Fall Migration Monitoring: Marsh Wren

Marsh Wren

September 16th – September 25th
The last week had been very busy for “Myrtle” Warblers, Orange-crowned Warblers and mixed flocks of Sparrows. The White-throated Sparrows continue to grow in numbers as do the White-crowned “Gambel’s” Sparrows, Lincoln’s and Slate-colored Juncos. We’ve caught the most Swamp Sparrows we have of any year and we banded our first Marsh Wren! The Sharp-shinned Hawks are migrating with the “Myrtles” and we continue to catch juvenile males in the nets. The weather is getting calmer with fewer windy days and the afternoons, as a general rule, are as busy as the mornings. The leaves on the Balsam Poplars have mostly fallen and the Trembling Aspen are turning yellow from the ground up. Soon there will be little cover at the station.

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About chipmigration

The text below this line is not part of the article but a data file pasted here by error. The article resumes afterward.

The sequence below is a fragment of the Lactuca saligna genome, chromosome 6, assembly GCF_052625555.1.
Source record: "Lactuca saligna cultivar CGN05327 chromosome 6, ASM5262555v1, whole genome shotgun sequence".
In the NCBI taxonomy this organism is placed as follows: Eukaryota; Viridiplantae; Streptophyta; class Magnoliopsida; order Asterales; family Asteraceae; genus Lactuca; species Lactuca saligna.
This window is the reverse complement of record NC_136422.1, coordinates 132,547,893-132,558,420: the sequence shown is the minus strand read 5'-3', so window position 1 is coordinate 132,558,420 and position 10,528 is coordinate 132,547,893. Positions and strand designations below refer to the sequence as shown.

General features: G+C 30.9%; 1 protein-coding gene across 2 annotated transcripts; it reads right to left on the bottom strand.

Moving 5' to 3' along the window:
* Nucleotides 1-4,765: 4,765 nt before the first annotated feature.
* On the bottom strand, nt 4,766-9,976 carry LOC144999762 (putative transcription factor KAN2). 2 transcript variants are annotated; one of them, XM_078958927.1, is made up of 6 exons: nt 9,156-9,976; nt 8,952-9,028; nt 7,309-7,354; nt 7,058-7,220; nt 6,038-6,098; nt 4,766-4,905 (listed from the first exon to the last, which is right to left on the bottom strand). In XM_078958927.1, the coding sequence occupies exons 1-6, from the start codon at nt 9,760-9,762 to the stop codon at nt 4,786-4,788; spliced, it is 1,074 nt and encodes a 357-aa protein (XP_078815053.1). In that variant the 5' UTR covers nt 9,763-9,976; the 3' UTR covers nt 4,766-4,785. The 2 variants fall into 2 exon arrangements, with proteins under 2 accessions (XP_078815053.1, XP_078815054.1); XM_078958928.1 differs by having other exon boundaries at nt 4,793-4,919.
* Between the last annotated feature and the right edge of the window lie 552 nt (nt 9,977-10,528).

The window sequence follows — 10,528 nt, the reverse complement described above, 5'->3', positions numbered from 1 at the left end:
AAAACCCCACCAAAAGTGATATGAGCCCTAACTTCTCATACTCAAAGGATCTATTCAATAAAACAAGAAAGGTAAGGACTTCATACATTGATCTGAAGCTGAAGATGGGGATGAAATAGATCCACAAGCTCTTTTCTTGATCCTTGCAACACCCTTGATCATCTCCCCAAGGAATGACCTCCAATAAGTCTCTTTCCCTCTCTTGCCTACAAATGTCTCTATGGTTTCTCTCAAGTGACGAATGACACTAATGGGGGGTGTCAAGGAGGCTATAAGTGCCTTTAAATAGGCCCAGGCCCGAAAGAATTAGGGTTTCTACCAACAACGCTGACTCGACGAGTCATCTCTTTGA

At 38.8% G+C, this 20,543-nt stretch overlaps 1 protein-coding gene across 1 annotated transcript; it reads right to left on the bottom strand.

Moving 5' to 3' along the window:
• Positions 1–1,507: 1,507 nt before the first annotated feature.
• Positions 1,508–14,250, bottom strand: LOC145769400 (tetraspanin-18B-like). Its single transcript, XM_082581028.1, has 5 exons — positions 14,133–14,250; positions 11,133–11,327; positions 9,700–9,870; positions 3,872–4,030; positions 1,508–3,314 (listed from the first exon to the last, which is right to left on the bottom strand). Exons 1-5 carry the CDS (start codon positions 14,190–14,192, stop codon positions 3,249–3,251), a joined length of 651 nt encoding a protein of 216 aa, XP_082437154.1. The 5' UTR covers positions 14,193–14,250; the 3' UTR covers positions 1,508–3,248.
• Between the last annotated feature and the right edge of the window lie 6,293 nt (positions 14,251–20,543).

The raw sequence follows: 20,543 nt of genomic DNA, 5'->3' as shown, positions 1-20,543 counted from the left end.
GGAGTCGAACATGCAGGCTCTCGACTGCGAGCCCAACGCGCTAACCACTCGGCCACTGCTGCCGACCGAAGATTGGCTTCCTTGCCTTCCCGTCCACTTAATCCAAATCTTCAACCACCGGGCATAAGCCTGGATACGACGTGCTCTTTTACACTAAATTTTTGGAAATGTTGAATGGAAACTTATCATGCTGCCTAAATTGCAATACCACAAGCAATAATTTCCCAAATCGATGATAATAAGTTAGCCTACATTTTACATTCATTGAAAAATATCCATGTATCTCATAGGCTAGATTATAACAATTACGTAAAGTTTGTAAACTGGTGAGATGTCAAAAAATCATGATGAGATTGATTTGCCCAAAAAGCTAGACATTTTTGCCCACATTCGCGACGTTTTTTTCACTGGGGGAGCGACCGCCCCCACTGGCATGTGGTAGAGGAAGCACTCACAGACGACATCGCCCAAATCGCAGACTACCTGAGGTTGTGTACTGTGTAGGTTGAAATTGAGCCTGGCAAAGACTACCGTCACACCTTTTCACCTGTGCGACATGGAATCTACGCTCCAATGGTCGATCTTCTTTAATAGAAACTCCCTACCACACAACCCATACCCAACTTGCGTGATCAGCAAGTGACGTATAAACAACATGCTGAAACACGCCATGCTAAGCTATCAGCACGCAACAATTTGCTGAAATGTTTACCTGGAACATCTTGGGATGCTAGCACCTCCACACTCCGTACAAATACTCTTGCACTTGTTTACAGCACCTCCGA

The Calgary Bird Banding Society is a non-profit research organization conducting the third year of a landbird monitoring project at Cypress Hills Interprovincial Park, Alberta. Bird banding is an integral aid to the study and protection of wild birds. It is typically facilitated by using a mist net. Birds fly into the mist net, are gently removed and a permanent aluminum light-weight band is placed around the lower leg. Often the birds are measured, weighed, sexed and aged before release back into the wild. When a banded bird is recovered, the number and information on the band is used to trace migratory patterns and other vital data. This information made available to the banding and scientific communities. The data is invaluable to many scientific studies, including Global Warming and Pollution research.
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